The influence of extraction time on the response of the sensor was examined over a time period of 2 min to 12 min. As shown in Fig 4D, the increase of the extraction time led to an intensive increase in the current response up to approximately 8 min. The increase rate of current response was slow down with the increase of extraction time. Thus, 8 min was selected as the optimum extraction time. The effect of stirring rate on AZM extraction was also investigated in the range of 100 to 600 rpm. The results are shown in Fig 4E. The current remained constant at stirring rates higher than 500 rpm. Therefore, the stirring rate of 500 rpm was selected for subsequent use.

The influence of the pH of the sample solution on the oxidation peak current of AZM was investigated over the pH range of 5.0 to 11.0. As shown in Fig 5A, the current response of the MIP/ABP electrode (IMIP) initially increased from pH 5.0 to 9.0 and then decreased from 9.0 to 11.0. Similarly, the current response of the NIP/ABP electrode (INIP) initially increased from pH 6.0 to 10.0 and then decreased from pH 10.0 to 11.0. However, under the same pH condition, IMIP/INIP initially increased with the increase of pH from 5.0 to 6.5 and then decreased with the increase of pH from 6.5 to 11.0. IMIP/INIP refers to the separation factor and reflects the selectivity of the developed sensor. As can be seen in Fig 5A, the variations of IMIP, INIP, and IMIP/INIP are significantly different. In addition to the complementary interaction, the difference was due to the interplay of the hydrophobic effect between target molecules and polymers. The hydrophobic effect is an applied force to transfer nonpolar molecular from water to a nonpolar medium [40]. Therefore, the target AZM, with evident hydrophobic structures was prone to diffuse onto the hydrophobic surfaces of the prepared electrode surface with MIP and recognized by the specific binding sites. When the pH value increased, hydrogen bond between molecules was weakened, in this case, hydrophobic effect will play an significant role in the molecule recognition [41]. Therefore, the specific hydrogen binding between AZM and MIP was weakened with the increasing pH of the sample solution. The weakened interaction consequently led to the decrease in IMIP/INIP. Although IMIP/INIP is largest when the pH was 6.5, the current response of the sensor was much higher when the pH was 7.0. Considering sensitivity and selectivity, pH 7.0 was selected as the appropriate pH of the sample solution for further studies.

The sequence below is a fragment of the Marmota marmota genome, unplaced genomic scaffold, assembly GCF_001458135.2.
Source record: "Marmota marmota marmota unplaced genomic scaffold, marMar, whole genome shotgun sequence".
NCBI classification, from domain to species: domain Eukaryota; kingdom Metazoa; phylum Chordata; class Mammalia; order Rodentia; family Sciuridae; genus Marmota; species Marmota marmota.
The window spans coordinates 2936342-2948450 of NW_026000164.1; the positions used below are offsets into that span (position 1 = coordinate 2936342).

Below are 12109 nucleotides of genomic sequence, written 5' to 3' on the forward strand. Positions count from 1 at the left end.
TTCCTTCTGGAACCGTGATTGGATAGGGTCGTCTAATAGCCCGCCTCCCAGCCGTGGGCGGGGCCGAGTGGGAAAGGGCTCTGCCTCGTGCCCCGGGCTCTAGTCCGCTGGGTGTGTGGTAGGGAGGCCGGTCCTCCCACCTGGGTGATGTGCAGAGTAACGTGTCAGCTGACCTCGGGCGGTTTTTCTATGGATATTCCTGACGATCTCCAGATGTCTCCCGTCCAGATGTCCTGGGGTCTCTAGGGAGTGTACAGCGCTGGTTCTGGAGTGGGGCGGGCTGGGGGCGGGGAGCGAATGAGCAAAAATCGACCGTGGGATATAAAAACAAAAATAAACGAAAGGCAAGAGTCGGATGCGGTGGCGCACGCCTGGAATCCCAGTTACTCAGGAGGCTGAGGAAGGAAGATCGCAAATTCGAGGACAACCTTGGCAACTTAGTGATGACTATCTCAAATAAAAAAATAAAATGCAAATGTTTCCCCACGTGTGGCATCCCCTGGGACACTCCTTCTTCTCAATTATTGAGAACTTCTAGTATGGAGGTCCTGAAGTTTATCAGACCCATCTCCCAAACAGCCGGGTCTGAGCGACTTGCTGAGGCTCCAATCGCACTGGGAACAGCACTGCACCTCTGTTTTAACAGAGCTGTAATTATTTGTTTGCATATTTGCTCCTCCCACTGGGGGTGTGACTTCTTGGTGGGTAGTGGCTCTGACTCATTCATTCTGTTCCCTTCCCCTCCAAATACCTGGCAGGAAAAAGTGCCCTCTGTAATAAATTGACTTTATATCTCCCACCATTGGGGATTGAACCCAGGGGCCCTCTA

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Fig 5. Effects of the pH value of the sample solution (A) and electrolyte solution (B) on the current responses of 2 × 10−6 mol L−1 AZM at MIP/ABP electrode.

The other conditions are the same with that in Fig 3B.

https://doi.org/10.1371/journal.pone.0147002.g005

Optimization parameters of Electrochemical Measurement.

The effect of the pH of the electrolyte solution on the peak current of AZM was investigated by varying the pH in the range of 6.0 to 10.0. As shown in Fig 5B, the peak current of the MIP/ABP electrode increased with the increasing pH value from 6.0 to 7.0 and then decreased with a further increase of pH value range from 7.0 to 10.0. IMIP/INIP was changed similarly. Therefore, PBS with pH of 7.0 was selected as the optimum electrolyte solution.